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Arts & Culture

Artists Among Us: Janelle Quibuyen finds her passion in graphic design

"Anyone can call themselves a Creative Director, but it takes history with a team to honor and trust you with that title. So here we are: an experienced and enthusiastic Creative Director named Janelle Quibuyen." janellequibuyen.com 

Janelle Quibuyen, creative director at Hood Famous Bakeshop, a small Seattle bakery with a big heart and a delicious ube cheesecake, didn't always consider herself an artist.

"I had these preconceived notions about what that's supposed to look like and what that means. If I'm not a fine artist or a trained artist making a living from it, you're not really an artist," she says. 

Growing up in a Filipino household also shaped Quibuyen’s perception of what an artist should be. Pursuing art wasn't encouraged, ringing true with most first-generation immigrant families who regard economic stability with pursuits of being a lawyer, a doctor, a nurse. Art wasn't considered a serious career path, rather if "you want to draw for fun, go for it," she recalls. 

Born in Hawaii, Quibuyen and her family moved to Bremerton when she was two years old because of her father's service in the Navy. Around this time, she recalls her earliest creative forays. 

A self-portrait by Janelle Quibuyen.
Credit Janelle Quibuyen
A self-portrait by Janelle Quibuyen.

"I've always been into art and drawing. My very first memories are drawing random things and handwriting notes for my dad, who was out at sea." 

But it wasn't always smooth sailing. Discouraged from pursuing a career in art, she attended the University of Washington for a year. She found value in the American Ethnic Studies and Filipino history classes but decided to drop out without declaring a major. 

At a crossroads, Quibuyen always knew that she wanted to pursue art and design. It wasn't until becoming involved with a local Filipino youth organization that she was introduced to the intersection of art and social justice. 

"Designing for me was always a tool of communication,” she said.

Influenced by political organizers and artists Favianna Rodriguez, Emory Douglas and Orlando Castillo, she recognized the power and impact of art and its ability to communicate to a broad audience. 

 

Designing flyers for community organizations afforded her a compromise with her parents, who eventually understood she could forge a design career. Quibuyen applied to a graphic design and illustration program at Seattle Central College, where she picked up a job designing posters for campus events. 

"Graphic design is my passion," she says in her Twitter bio. 

As part of the recent Inktober month-long art challenge, she produced a series of artworks centered on Filipino history and inspired by Filipino-American tattoo artist Tino "Rosie" Camanga. The series started with an illustration called "Look with your eyes, not with your mouth," based on a Filipino folktale about a lazy, spoiled kid who turns into a pineapple with a thousand eyes.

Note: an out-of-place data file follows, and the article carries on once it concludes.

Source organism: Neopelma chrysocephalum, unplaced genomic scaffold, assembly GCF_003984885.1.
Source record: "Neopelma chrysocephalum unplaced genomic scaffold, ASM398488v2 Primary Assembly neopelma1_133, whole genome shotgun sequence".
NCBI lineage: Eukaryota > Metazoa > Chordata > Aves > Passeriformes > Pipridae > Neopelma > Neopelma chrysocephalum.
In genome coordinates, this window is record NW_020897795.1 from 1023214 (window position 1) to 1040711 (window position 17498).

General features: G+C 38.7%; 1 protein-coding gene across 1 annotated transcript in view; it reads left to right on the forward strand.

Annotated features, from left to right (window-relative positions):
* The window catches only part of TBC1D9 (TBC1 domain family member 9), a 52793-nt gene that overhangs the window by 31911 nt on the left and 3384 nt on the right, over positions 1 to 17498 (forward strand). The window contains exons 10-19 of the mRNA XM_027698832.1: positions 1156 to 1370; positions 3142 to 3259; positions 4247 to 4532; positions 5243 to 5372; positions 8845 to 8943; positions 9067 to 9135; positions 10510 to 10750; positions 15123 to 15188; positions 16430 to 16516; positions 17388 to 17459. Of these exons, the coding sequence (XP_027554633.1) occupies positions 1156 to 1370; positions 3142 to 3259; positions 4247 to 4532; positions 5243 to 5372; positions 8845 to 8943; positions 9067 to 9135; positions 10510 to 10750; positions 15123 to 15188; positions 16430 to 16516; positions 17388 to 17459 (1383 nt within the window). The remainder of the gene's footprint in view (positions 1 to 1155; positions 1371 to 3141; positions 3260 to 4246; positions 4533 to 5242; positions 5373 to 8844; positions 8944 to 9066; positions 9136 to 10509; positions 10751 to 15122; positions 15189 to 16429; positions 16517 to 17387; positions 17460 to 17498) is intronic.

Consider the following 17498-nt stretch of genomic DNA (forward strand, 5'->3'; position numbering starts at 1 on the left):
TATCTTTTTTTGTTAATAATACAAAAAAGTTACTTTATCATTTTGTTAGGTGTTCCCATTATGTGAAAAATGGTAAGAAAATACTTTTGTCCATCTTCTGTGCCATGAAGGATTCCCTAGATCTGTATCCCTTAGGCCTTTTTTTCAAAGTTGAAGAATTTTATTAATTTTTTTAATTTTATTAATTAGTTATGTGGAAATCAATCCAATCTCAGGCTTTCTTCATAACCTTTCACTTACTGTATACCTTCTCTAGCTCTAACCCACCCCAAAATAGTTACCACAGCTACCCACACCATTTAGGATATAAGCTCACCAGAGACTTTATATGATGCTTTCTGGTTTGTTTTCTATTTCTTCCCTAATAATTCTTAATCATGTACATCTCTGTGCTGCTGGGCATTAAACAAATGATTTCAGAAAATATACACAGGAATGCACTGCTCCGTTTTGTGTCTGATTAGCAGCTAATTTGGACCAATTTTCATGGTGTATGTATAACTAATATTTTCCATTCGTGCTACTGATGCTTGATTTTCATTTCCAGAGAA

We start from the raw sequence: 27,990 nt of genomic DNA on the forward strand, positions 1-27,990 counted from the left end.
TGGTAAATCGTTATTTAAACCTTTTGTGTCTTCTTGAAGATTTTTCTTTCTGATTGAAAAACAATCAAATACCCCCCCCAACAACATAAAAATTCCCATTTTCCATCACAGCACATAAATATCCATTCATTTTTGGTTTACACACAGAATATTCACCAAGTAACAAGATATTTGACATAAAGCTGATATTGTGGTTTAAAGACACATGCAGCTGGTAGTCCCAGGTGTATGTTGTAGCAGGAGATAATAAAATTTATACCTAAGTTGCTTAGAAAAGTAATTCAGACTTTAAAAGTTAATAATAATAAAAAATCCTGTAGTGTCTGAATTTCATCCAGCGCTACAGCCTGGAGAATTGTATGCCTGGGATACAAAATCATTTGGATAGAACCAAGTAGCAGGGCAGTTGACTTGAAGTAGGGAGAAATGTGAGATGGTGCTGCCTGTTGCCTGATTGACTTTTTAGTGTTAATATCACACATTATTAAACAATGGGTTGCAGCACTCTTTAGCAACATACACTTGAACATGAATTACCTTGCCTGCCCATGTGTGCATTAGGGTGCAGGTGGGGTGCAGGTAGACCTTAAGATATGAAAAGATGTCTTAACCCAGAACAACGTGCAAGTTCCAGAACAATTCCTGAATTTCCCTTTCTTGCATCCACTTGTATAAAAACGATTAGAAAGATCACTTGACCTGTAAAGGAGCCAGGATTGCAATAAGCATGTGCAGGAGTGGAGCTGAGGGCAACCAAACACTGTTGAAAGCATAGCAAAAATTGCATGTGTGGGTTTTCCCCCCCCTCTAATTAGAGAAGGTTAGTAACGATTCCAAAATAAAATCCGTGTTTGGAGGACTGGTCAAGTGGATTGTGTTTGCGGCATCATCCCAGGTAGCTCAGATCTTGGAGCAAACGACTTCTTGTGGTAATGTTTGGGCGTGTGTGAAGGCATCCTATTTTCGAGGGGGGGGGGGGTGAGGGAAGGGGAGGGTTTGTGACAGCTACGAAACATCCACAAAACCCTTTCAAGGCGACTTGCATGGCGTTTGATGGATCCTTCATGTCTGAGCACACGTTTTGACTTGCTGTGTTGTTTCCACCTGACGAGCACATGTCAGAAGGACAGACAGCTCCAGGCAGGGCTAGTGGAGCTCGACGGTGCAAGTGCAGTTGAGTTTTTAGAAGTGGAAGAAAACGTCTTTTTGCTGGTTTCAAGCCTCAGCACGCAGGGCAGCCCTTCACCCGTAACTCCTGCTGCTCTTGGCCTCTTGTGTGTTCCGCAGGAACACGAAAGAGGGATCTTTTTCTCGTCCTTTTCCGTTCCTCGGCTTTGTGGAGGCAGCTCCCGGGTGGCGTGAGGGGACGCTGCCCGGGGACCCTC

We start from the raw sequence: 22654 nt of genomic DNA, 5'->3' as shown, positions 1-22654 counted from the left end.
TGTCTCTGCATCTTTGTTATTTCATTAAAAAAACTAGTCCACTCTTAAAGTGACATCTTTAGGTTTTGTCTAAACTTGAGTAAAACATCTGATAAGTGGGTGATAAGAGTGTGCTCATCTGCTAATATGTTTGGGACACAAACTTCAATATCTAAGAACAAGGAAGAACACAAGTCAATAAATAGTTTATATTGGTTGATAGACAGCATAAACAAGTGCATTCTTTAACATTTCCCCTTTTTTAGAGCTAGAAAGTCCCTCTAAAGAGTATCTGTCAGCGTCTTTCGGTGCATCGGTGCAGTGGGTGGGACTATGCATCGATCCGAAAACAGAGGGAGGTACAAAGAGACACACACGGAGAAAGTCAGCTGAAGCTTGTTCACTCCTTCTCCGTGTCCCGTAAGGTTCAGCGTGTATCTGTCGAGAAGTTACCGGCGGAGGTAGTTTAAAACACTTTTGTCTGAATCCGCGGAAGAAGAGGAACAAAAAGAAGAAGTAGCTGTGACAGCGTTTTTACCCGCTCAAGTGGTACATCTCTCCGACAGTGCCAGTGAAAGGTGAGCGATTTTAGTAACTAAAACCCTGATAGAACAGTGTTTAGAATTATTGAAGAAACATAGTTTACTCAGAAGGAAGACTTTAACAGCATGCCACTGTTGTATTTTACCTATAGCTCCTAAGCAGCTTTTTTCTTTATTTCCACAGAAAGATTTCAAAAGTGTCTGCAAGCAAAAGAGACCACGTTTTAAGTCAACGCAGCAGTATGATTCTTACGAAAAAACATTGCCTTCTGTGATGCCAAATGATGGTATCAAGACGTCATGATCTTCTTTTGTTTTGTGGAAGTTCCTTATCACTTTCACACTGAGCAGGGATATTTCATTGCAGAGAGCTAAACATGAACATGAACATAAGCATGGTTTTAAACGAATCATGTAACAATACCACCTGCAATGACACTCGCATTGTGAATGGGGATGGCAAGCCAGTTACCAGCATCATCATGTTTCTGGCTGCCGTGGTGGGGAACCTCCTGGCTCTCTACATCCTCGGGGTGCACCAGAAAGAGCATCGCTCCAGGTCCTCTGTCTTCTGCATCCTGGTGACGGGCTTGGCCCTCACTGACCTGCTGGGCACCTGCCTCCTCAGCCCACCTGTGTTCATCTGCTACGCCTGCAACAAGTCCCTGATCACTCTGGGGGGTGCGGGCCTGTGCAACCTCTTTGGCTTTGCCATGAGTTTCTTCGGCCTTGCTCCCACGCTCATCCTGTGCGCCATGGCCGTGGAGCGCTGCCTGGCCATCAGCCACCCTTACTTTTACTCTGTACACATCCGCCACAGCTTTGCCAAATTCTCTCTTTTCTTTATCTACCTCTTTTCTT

A pineapple design inspired by a Filipino folktale.
Credit Janelle Quibuyen
A pineapple design inspired by a Filipino folktale.

Other works highlight the contribution and impact of Filipino culture on America's history, depicting Filipino boxers and nurses, and Filipino spaghetti, to name a few. It all ties into U.S. imperialism and how Filipino-American history is glossed over in American textbooks and largely forgotten.

 

I am awed by the artwork, but it is Quibuyen’s humility and sense of humor that I most appreciate. I can relate to her humility. A nontraditional career path breeds a different type of artist: confident but full of self-doubt. 

 

She touches on imposter syndrome, that persistent internalized fear of being exposed as a fraud.

 

"Being a brown woman from a working-class immigrant family that couldn't see art as a career planted a lot of doubts for me personally," she says. 

 

But she is redefining what it means to be an artist. 

“Visual art is what we think of when we hear the word ‘artist,’ but creativity lives everywhere. Being an artist is much like being a working-class immigrant — you use creativity to create something merely out of nothing, sometimes just your imagination and will. That’s what being an artist means to me: exercising imagination, having the courage to dream, and bringing that into fruition, even when it doesn’t look conventional."

 

Silong Chhun is a multimedia artist and the co-founder of the Khmer Anti-Deportation Advocacy Group, a community effort that advocates, supports and provides resources for community members. This story is part of KNKX’sArtists Among Us series of profiles highlighting creatives around the region who are Black, Indigenous and People of Color — written by local creatives who are Black, Indigenous and People of Color.